The Facade has Begun to Erode: The Fallacies of China’s Economy

For three decades, China had been on the rise. With its economy continuously growing, the country reappeared in the circles of international relevance. China was the nation that would cease American dominance and reshape the world into a bipolar one.

This used to be the Zeitgeist surrounding China. Now, after more than thirty years of reoccurring economic apogees, the past and present are responsible for a reversal in China’s future course.

When Napoleon Bonaparte once famously stated that one should let China sleep as the world would change once she had woken up, he displayed a remarkable degree of clairvoyance. China has indeed changed the world. Until 2015, it remained the fastest-growing major economy in the world with an average of 6% growth over three decades. It quickly became one of the world’s biggest economies, an achievement almost unparalleled in modern history. Nonetheless, the year 2019 has been a reminder that China’s economic narrative has been imperfect.

The rave in favour of China’s success and international pedigree is logical: A superior economy equals power and success. However, what if the economy in question was primarily evaluated based on nominal GDP? In a vacuum, the latter appears stellar. Yet, it omits clarity regarding the country’s prospects as a whole. In 2011 experts began to project China as the world’s biggest economy of the future. For some, it even seemed conceivable that China would surpass the United States – all based on nominal GDP.

In 2019, China remains the world’s second-largest economy by nominal GDP ($14.2 Trillion) and the world’s largest by purchasing power parity (PPP) at $27.3 Trillion. It is a rigid contrast between perception and reality. Inevitably, a population of almost 1.4 billion has the tools to generate an overall impressively looking economy. However, size and sophistication are not always interchangeable. This is confirmed when looking at the per capita stats.

According to the IMF, on a GDP per capita income basis, China ranked 67th in the world at $10153, on the same level as countries such as Bulgaria, Lebanon and Kazakhstan. In terms of PPP per capita, China ranks 73rd at $19520, in close company with Azerbaijan, Iraq and Botswana. In comparison, Germany is at $53000, the United States at $63000. Nominal GDP therefore does not necessarily represent the overall economic influence nor a country’s relative capabilities. If it did, India would have surpassed Britain in 1850.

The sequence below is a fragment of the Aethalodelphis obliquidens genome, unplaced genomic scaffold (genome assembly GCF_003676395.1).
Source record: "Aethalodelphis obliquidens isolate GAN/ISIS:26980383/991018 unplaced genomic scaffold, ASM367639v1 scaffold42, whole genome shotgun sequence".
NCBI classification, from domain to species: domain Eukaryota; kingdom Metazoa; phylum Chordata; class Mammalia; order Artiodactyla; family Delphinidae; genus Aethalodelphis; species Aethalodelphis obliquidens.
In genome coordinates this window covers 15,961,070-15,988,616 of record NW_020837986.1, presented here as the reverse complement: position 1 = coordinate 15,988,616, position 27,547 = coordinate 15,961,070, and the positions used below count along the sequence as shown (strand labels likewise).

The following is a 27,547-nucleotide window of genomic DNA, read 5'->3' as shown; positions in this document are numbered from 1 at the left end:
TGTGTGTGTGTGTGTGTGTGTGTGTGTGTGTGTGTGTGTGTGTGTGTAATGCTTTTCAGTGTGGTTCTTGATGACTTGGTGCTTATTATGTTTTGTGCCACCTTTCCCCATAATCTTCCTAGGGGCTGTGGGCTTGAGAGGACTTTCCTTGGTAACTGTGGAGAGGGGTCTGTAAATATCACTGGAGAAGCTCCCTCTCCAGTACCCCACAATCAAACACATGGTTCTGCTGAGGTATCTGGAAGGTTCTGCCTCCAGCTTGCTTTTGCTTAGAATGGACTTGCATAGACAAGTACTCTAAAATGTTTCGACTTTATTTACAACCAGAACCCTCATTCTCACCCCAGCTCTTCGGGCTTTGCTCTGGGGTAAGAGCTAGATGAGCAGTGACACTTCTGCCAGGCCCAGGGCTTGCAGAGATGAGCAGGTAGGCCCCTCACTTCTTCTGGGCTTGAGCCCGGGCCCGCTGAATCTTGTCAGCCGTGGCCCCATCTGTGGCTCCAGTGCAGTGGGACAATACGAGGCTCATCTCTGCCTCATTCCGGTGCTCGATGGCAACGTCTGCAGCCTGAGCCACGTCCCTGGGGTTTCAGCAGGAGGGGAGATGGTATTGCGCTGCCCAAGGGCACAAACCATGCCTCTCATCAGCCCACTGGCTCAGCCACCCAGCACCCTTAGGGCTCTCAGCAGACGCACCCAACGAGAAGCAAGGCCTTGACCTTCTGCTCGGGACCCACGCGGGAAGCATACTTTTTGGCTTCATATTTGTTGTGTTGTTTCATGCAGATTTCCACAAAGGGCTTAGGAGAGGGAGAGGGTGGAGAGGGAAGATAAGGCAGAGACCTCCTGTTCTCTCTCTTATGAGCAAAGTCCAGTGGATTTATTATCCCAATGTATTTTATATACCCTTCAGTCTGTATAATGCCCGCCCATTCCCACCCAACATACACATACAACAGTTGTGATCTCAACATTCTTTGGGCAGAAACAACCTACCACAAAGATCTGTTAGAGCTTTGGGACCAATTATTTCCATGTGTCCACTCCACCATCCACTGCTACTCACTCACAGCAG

China had rightfully been credited for its very modern and financially capable yet a corruption-prone coastal region. However, its countryside remains vastly underdeveloped, with only ten of thirty-one provinces producing a per capita income above the national average and hundreds of millions of Chinese people continue to live in obscene poverty.

Nonetheless, projections for China’s economy had continuously been favourable, based on the extrapolation of the country’s previous track record, and the most optimistic circumstances. In China’s case, it meant projections could only move into one direction: upwards. However, China’s last three decades had been so impressive that the extrapolation was never a coherent approach in the first place. And there are some valid reasons for it.

First, not even China is immune to a standard economic principle: All economies slow down once they have developed. Hence, any substantial growth, moving forward, faces the obstruction of the economy’s increasing complexity. Unsurprisingly, the year 2019 marks China’s slowest growth rate in the last twenty-seven years at 6.2%. That is after it had slowed down from 14.2% in 2007 to 6.6% in 2018. Lofty future projections have now been recanted. For example, the IMF has China growth decreasing to 5.5% by 2024. By 2030, China GDP per capita is projected to be half of the United States’ GDP. And while no longer in the same league with Bulgaria, Lebanon and Kazakhstan, it would place China in the company of today’s Slovenia and Greece. Both not known as economic powerhouses.